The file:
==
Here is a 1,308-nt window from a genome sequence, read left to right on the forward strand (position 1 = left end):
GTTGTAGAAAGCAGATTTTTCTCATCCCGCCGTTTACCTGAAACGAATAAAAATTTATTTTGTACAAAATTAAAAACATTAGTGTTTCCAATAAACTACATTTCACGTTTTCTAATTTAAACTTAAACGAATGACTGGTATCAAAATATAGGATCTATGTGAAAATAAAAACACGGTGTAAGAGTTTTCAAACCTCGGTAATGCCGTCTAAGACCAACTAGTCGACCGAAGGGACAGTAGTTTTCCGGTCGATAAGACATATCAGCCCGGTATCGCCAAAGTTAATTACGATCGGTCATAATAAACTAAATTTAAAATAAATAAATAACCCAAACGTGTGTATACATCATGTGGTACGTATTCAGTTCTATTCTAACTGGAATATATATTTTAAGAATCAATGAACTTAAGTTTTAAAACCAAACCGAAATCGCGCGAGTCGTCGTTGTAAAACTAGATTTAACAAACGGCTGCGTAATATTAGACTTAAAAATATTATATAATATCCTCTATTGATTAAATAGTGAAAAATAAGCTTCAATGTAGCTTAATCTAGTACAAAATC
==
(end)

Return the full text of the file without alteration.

Here is a 1,308-nt window from a genome sequence, read left to right on the forward strand (position 1 = left end):
GTTGTAGAAAGCAGATTTTTCTCATCCCGCCGTTTACCTGAAACGAATAAAAATTTATTTTGTACAAAATTAAAAACATTAGTGTTTCCAATAAACTACATTTCACGTTTTCTAATTTAAACTTAAACGAATGACTGGTATCAAAATATAGGATCTATGTGAAAATAAAAACACGGTGTAAGAGTTTTCAAACCTCGGTAATGCCGTCTAAGACCAACTAGTCGACCGAAGGGACAGTAGTTTTCCGGTCGATAAGACATATCAGCCCGGTATCGCCAAAGTTAATTACGATCGGTCATAATAAACTAAATTTAAAATAAATAAATAACCCAAACGTGTGTATACATCATGTGGTACGTATTCAGTTCTATTCTAACTGGAATATATATTTTAAGAATCAATGAACTTAAGTTTTAAAACCAAACCGAAATCGCGCGAGTCGTCGTTGTAAAACTAGATTTAACAAACGGCTGCGTAATATTAGACTTAAAAATATTATATAATATCCTCTATTGATTAAATAGTGAAAAATAAGCTTCAATGTAGCTTAATCTAGTACAAAATC